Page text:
Larry Eustachy’s team only had three wins against teams in the 2015 NCAA Tournament field and they’re all an eight-seed or lower. While you can sympathize with the Rams losing in the Mountain West tournament without leading scorer and rebounder J.J. Avila, Colorado State’s overall body of work just isn’t very impressive.

Temple also missed the cut for the NCAA Tournament despite some people including them in the field. The Owls had an impressive blowout win over No. 2 seed Kansas in the non-conference portion of the season, but Fran Dunphy’s team struggled against the American’s elite. SMU beat Temple all three times, Tulsa also swept the Owls and Cincinnati split the season-series with them. No. 1 seeds Duke and Villanova also beat Temple by 20-plus points early in the season — although the Owls were not a complete team when either of those games were played.

The committee didn’t show a lot of love to the American last season with SMU missing the cut, and Temple missing out shows that the league needs to improve from top-to-bottom to get more teams in the field.

As for mid-major darlings like Old Dominion and Murray State, they’re also NIT-bound. The Monarchs were probably closer than the Racers to making the field, but their mediocre 13-5 record in one-bid Conference USA did them in. Old Dominion had wins over tournament teams like LSU, VCU and Georgia State but losing to Middle Tennessee twice — including in the conference tournament — will keep them out.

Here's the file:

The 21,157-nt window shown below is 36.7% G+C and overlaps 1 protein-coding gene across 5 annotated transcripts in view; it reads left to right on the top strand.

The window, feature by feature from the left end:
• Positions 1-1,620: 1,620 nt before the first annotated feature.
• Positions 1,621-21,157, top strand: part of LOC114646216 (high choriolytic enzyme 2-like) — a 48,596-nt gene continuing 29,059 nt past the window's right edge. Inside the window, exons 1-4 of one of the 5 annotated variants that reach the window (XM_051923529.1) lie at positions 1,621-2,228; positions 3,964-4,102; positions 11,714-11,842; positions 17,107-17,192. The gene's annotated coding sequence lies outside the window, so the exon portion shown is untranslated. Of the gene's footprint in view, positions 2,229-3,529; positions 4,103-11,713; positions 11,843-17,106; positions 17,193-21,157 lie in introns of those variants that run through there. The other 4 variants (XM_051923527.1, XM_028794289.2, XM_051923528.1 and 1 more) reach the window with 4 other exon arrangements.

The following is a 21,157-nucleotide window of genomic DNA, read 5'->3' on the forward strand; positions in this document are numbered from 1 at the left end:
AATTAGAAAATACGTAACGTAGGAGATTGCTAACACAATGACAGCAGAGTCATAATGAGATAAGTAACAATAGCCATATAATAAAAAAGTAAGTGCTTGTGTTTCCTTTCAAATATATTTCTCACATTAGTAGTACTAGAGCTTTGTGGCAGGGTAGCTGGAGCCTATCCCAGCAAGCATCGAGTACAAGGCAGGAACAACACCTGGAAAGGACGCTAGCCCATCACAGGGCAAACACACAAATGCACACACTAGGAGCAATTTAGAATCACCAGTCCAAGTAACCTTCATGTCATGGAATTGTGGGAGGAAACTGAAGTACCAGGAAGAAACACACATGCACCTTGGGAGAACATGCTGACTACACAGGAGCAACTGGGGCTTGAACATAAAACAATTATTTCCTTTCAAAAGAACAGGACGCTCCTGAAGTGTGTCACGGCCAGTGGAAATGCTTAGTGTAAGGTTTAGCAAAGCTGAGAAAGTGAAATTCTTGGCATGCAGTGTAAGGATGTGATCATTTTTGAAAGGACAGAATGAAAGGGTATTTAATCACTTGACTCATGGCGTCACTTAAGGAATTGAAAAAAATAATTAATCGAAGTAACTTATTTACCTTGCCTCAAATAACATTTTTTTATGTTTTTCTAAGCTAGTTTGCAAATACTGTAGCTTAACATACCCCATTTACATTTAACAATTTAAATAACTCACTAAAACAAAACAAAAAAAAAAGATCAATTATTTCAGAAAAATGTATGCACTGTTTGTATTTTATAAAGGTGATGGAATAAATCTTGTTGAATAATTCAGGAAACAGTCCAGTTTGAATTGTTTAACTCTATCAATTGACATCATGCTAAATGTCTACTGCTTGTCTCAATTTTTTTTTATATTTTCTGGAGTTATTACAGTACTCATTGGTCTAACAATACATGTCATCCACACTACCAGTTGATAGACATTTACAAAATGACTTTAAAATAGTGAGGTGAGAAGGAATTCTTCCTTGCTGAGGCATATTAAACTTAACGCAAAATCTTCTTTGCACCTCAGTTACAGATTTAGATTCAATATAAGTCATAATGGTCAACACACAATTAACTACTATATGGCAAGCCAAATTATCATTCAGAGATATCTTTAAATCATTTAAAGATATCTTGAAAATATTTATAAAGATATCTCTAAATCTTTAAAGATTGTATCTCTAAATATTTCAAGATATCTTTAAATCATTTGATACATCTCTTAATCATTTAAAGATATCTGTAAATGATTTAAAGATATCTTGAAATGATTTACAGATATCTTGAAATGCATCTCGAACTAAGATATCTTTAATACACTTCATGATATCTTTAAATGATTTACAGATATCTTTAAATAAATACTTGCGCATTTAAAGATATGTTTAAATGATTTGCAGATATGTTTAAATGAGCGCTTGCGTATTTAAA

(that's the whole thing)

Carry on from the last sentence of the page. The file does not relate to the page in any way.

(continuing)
Murray State has seen a groundswell of social media support in the #RacersDeserveABid movement, but the fact remains that the Racers didn’t play anyone of note this season. Steve Prohm’s ballclub played only two NCAA Tournament teams outside of Ohio Valley Conference auto bid winner Belmont and got smoked in both games. Xavier beat Murray State, 89-62, and the Racers lost a neutral-site game against Valparaiso, 93-58.

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The best win Murray State can claim is probably Illinois State and Western Kentucky, and the Redbirds were missing two starters in that game. The Racers also lost on the road to Houston, which finished the season 13-19, and the Cougars won that game without starting point guard L.J. Rose.